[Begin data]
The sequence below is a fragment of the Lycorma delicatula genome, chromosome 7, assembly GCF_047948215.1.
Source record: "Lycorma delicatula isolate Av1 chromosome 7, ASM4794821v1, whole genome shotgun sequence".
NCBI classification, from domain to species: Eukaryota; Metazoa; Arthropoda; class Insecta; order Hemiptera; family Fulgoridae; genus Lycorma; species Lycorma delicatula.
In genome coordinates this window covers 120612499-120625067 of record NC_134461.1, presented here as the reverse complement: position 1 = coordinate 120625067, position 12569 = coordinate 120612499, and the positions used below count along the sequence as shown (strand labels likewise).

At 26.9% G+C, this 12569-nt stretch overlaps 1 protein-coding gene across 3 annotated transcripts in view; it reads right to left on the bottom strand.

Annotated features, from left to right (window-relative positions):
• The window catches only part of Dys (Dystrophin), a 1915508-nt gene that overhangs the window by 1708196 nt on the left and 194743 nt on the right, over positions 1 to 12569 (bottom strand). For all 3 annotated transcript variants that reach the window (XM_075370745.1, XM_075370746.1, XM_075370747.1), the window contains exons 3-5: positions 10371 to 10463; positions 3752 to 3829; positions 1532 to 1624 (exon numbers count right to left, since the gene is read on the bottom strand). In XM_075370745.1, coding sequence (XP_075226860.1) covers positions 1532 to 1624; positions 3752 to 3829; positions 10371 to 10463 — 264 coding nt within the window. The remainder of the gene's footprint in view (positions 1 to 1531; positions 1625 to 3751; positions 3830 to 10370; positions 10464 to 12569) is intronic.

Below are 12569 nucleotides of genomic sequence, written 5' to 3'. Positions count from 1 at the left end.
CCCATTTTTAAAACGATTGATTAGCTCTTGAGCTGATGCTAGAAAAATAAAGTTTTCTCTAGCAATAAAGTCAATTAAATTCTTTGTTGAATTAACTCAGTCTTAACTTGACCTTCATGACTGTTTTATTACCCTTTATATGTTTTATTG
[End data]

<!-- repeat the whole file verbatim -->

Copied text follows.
The sequence below is a fragment of the Lycorma delicatula genome, chromosome 7, assembly GCF_047948215.1.
Source record: "Lycorma delicatula isolate Av1 chromosome 7, ASM4794821v1, whole genome shotgun sequence".
NCBI classification, from domain to species: Eukaryota; Metazoa; Arthropoda; class Insecta; order Hemiptera; family Fulgoridae; genus Lycorma; species Lycorma delicatula.
In genome coordinates this window covers 120612499-120625067 of record NC_134461.1, presented here as the reverse complement: position 1 = coordinate 120625067, position 12569 = coordinate 120612499, and the positions used below count along the sequence as shown (strand labels likewise).

At 26.9% G+C, this 12569-nt stretch overlaps 1 protein-coding gene across 3 annotated transcripts in view; it reads right to left on the bottom strand.

Annotated features, from left to right (window-relative positions):
• The window catches only part of Dys (Dystrophin), a 1915508-nt gene that overhangs the window by 1708196 nt on the left and 194743 nt on the right, over positions 1 to 12569 (bottom strand). For all 3 annotated transcript variants that reach the window (XM_075370745.1, XM_075370746.1, XM_075370747.1), the window contains exons 3-5: positions 10371 to 10463; positions 3752 to 3829; positions 1532 to 1624 (exon numbers count right to left, since the gene is read on the bottom strand). In XM_075370745.1, coding sequence (XP_075226860.1) covers positions 1532 to 1624; positions 3752 to 3829; positions 10371 to 10463 — 264 coding nt within the window. The remainder of the gene's footprint in view (positions 1 to 1531; positions 1625 to 3751; positions 3830 to 10370; positions 10464 to 12569) is intronic.

Below are 12569 nucleotides of genomic sequence, written 5' to 3'. Positions count from 1 at the left end.
CCCATTTTTAAAACGATTGATTAGCTCTTGAGCTGATGCTAGAAAAATAAAGTTTTCTCTAGCAATAAAGTCAATTAAATTCTTTGTTGAATTAACTCAGTCTTAACTTGACCTTCATGACTGTTTTATTACCCTTTATATGTTTTATTG